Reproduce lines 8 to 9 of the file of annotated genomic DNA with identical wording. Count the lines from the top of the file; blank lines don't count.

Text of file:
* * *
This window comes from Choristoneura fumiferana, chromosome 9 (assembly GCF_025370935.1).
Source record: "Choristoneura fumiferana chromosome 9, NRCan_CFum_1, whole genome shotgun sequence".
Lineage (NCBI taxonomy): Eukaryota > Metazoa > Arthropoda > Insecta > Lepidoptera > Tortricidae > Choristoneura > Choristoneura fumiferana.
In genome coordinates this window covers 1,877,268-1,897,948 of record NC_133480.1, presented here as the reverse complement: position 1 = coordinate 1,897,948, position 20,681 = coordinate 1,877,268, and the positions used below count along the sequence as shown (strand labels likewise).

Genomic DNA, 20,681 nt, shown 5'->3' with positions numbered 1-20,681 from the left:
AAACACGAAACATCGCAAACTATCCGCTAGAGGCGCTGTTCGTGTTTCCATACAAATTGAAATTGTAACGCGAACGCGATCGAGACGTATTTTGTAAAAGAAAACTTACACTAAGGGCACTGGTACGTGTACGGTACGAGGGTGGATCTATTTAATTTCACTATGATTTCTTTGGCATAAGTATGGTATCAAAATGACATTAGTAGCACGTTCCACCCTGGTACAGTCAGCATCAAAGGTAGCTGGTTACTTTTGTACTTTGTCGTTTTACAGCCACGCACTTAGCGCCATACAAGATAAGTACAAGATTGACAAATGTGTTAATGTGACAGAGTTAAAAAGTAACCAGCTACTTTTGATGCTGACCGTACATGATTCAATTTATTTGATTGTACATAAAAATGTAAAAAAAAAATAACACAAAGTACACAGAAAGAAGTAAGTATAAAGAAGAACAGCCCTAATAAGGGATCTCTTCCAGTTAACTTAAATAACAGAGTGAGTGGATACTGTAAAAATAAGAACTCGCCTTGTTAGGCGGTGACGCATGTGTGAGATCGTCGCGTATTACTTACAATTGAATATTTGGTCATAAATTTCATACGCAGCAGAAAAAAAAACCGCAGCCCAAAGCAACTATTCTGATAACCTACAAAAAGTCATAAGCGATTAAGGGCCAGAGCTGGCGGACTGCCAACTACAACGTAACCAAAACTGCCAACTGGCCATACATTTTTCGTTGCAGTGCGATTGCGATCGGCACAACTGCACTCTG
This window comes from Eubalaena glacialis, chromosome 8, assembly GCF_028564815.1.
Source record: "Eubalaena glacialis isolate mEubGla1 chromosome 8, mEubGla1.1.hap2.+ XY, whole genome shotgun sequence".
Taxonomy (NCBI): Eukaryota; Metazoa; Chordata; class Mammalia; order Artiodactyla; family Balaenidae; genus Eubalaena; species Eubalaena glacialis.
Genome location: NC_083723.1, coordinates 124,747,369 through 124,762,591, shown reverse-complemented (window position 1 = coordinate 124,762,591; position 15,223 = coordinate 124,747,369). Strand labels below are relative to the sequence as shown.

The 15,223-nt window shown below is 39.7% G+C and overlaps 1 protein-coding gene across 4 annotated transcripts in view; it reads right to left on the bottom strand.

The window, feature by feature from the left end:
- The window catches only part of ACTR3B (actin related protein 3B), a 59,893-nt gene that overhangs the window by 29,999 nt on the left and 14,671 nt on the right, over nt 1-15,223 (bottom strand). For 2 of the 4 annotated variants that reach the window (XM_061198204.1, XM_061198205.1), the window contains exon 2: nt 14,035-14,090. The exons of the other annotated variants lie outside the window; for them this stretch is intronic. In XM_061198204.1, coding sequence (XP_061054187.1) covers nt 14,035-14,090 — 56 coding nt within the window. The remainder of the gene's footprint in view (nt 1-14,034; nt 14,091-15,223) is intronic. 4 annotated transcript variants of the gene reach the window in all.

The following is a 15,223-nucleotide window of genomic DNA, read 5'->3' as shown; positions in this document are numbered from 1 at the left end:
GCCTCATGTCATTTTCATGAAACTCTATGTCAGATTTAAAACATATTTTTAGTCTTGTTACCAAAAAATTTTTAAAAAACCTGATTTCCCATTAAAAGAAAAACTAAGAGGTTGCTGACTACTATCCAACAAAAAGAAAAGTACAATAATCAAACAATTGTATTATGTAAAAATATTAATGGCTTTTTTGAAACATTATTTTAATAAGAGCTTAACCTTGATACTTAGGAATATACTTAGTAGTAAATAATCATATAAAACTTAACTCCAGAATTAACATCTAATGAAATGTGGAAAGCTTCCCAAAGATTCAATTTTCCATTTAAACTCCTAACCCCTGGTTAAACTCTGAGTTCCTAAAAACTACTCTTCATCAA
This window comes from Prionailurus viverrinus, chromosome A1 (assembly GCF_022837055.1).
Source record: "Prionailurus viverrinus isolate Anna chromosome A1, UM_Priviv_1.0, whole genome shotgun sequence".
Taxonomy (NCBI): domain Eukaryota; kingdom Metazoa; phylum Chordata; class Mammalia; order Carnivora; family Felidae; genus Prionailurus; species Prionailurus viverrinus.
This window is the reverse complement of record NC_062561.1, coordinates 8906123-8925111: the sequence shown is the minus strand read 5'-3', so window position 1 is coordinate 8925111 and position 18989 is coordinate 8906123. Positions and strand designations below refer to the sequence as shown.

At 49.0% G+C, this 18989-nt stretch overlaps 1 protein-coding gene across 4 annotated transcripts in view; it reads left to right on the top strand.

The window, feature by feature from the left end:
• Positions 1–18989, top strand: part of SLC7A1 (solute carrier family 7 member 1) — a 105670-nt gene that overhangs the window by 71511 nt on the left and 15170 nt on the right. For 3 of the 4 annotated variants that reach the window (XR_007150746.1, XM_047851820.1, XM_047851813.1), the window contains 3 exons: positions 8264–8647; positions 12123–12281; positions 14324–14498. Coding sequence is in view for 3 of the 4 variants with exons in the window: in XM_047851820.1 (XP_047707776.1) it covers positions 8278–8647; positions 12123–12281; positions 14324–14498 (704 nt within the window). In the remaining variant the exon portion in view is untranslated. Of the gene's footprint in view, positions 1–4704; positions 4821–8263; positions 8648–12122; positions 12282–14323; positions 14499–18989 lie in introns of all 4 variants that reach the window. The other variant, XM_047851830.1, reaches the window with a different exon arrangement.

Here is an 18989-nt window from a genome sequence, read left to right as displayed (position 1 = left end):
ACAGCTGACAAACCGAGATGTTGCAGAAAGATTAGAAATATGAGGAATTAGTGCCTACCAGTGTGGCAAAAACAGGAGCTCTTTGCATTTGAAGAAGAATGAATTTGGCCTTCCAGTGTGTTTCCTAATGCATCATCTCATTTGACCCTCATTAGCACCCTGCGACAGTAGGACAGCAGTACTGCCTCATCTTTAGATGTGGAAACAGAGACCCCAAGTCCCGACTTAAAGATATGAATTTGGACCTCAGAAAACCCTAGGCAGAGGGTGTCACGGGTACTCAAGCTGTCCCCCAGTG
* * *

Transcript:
Source record: "Eubalaena glacialis isolate mEubGla1 chromosome 8, mEubGla1.1.hap2.+ XY, whole genome shotgun sequence".
Taxonomy (NCBI): Eukaryota; Metazoa; Chordata; class Mammalia; order Artiodactyla; family Balaenidae; genus Eubalaena; species Eubalaena glacialis.